Watch the Annual Gyro Awards for 2007 at http://House of

Good luck, 2:40!! And Happy New Year!


Monday, December 17, 2007


The return of Railgate - Hansard's Revenge!

Recommended reading.



Confirmed: 10:00 AM today Basi Virk hearing continues

The agenda? Bill Tieleman reported last Friday that:

The defence will make further arguments on Monday
December 17 at 10 a.m. on the solicitor-client privilege issue.

[And] ... Bennett agreed that the defence could cross-examine Nancy Reimer, an assistant to government lawyer George Copley, on Tuesday December 18 regarding an affadavit she prepared outlining privilege issues in the case from the province's perspective. Reimer was excused from the court for part of the afternoon because of that request.


Important new analysis at


Sunday, December 16, 2007


BC Rail's $2Billion tax shelter, the real prize

"Lynx" wrote, in a comment today:

I want to include a link here to a stunning piece written by Kevin Potvin in January, 2004. In it Potvin theorizes that "BC Rail's $2 billion worth of tax shelter instruments may have been the real prize CN was after."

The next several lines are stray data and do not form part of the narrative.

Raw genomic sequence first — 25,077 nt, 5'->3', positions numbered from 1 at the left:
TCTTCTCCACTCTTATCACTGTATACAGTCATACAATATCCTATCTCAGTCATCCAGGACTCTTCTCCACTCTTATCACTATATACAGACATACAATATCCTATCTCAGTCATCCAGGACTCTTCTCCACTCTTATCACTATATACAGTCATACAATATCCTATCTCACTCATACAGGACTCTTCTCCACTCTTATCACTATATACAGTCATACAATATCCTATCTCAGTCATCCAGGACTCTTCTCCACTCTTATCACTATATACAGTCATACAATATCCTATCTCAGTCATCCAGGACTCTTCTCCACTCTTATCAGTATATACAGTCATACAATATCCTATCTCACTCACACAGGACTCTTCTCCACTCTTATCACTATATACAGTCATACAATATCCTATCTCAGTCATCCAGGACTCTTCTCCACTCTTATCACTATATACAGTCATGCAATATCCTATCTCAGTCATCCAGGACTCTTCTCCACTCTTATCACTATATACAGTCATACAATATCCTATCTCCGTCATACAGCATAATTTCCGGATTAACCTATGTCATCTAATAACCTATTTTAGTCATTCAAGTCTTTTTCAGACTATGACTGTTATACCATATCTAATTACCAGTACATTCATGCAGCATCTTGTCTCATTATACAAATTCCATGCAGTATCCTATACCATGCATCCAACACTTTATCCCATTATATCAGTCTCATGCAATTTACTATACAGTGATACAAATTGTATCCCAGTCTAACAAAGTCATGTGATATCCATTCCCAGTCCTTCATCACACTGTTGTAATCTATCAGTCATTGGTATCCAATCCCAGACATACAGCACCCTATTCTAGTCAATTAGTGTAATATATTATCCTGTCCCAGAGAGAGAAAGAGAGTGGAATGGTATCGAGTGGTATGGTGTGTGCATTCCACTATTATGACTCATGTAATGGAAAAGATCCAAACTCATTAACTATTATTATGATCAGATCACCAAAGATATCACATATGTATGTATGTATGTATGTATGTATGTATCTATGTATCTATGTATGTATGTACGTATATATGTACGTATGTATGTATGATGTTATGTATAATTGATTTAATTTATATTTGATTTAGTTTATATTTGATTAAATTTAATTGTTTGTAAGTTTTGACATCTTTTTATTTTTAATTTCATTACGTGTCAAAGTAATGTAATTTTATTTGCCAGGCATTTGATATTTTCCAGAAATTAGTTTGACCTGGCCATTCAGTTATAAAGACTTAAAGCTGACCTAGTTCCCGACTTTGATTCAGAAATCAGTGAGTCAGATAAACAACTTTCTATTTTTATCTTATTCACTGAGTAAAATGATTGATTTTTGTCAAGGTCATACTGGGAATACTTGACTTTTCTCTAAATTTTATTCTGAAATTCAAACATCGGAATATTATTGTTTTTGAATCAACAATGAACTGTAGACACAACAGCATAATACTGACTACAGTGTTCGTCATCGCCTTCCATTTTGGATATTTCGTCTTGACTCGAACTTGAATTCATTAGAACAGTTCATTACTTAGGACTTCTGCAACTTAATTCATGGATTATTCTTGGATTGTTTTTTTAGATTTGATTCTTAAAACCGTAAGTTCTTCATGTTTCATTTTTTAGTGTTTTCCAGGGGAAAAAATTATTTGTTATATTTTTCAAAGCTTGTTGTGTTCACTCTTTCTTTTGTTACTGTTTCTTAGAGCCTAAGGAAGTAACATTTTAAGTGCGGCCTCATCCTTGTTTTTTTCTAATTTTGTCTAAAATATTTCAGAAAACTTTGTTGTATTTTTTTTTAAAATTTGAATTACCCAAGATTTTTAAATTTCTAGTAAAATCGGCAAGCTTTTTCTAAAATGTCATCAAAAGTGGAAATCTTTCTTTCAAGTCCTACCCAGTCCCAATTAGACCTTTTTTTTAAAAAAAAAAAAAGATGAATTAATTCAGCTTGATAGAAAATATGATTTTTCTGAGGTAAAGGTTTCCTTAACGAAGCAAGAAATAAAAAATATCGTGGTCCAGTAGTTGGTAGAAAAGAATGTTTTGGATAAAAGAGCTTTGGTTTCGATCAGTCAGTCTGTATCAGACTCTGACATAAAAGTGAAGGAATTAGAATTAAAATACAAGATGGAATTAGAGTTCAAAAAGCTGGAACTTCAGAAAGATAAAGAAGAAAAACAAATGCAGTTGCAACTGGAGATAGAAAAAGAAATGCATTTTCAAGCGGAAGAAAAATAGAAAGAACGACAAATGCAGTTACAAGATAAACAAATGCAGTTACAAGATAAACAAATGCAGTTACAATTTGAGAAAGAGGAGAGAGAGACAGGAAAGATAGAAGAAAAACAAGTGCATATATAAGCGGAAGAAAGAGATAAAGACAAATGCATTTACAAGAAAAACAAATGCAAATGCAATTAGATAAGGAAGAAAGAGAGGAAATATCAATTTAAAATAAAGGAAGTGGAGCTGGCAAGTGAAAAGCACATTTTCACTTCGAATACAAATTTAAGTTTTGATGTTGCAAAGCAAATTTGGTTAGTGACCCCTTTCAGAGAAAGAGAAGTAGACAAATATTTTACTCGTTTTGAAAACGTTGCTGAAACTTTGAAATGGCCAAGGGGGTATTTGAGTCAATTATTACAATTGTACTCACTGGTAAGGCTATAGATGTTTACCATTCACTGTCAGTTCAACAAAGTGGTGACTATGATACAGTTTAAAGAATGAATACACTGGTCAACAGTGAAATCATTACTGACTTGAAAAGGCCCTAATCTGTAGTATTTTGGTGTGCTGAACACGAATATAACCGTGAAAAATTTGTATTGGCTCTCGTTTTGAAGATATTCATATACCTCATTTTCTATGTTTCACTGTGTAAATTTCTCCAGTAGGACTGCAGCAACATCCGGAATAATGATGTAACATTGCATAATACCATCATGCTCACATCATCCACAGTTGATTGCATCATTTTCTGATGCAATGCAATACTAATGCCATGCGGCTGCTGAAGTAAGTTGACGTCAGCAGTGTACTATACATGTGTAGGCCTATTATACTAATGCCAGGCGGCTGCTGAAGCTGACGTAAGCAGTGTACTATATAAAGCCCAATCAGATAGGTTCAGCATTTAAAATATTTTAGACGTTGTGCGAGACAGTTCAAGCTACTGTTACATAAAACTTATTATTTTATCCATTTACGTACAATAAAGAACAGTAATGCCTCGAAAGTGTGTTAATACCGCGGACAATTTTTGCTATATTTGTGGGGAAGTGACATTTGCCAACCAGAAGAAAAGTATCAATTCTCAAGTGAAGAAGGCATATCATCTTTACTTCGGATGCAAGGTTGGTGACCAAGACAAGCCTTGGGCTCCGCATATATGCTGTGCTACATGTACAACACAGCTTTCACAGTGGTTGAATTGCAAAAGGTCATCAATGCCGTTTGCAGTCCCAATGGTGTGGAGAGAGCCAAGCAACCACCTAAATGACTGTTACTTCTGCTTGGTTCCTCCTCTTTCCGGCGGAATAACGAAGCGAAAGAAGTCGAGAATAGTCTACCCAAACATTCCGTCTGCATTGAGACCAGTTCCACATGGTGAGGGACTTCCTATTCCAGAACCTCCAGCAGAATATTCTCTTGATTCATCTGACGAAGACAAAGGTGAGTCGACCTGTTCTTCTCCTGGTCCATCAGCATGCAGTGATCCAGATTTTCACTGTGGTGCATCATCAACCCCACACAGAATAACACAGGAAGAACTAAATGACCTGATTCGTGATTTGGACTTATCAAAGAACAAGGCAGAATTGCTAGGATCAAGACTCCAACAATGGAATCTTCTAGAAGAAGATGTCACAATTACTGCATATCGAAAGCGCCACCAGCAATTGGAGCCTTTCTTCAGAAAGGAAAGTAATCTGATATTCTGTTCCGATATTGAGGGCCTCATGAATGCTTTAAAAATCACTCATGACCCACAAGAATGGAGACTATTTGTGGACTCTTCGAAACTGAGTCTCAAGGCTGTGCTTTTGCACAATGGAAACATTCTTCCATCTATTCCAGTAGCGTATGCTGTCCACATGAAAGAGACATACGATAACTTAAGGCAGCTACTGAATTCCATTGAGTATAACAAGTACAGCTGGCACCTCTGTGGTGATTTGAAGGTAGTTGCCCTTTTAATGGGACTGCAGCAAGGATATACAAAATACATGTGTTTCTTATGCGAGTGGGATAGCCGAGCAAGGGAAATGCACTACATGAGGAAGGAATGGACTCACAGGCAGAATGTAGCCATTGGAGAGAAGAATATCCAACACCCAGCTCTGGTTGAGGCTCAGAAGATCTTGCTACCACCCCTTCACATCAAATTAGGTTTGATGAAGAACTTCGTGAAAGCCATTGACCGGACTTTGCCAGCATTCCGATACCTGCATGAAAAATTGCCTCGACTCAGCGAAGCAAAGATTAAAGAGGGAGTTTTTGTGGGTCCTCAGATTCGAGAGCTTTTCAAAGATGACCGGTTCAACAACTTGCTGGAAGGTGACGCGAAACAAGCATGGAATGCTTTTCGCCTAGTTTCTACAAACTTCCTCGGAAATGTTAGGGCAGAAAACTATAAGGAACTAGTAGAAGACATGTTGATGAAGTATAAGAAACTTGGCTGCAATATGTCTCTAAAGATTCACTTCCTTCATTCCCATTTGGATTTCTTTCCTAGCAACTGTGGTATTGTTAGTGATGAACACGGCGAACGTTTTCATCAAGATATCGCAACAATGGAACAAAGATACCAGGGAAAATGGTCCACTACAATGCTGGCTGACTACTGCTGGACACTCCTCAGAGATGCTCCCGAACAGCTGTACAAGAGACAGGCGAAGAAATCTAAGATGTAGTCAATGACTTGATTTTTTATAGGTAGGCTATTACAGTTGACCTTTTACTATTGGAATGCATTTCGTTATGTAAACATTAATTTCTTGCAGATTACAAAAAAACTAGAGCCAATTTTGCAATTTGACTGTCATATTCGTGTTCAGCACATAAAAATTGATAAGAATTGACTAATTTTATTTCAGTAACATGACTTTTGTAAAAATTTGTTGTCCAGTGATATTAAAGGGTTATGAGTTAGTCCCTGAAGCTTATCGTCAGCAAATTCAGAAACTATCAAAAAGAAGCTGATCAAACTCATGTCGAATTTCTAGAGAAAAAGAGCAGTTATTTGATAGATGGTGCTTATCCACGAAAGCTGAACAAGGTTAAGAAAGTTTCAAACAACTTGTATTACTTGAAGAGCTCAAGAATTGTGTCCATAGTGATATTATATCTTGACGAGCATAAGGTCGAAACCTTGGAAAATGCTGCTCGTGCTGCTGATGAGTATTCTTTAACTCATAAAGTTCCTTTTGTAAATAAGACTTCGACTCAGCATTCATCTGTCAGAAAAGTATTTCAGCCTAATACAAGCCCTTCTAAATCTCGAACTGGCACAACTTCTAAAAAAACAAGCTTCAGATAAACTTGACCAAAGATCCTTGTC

I remember reading it a long time ago but it is highly relevant to the discussion of the fairness report and what Charles River itself says in this regard - that in the end they were not privy to the detailed data on BC Rail tax shelters - and just had "to trust the government".

This is an excerpt. It is long but it highlights what could be the greatest of losses to the people of BC in order for CN to gain the greatest of tax shelter prizes.

"Combined with the $1.2 billion in un-depreciated capital purchases, CN acquired in total $2 billion worth of tax shelter instruments for the princely sum of $250 million. Tax shelter instruments are extremely important to profitable companies because provincial and national corporate income taxes in British Columbia grab 38% of a company's reported profits in its tax returns. Reducing the profits a company must report reduces the taxes it must pay to governments. Companies with large carried-forward losses and large un-depreciated purchases have become increasingly attractive targets for take-over by larger, profit-making companies. It is often the case that the interest one company has in taking over another company is almost solely in the hidden value contained in its tax books, and can have little or nothing to do with its real assets or operations. BC Rail's $2 billion worth of tax shelter instruments may have been the real prize CN was after, while the actual assets and operations of BC Rail, worth just a potential $111 million annually, was simply a throw-in to legitimate the deal.

The firm hired to assess whether the Province received fair value in its sale of BC Rail explicitly disavowed any capacity to assess the value of the tax shelter instruments comprising the second half of the deal. The report generated by Charles River Associates states that, "historically, BC Rail has paid no income tax because of its relatively large backlog of" of tax shelter instruments. "We did not attempt to model the prospective tax strategies of an acquiring company," the report states.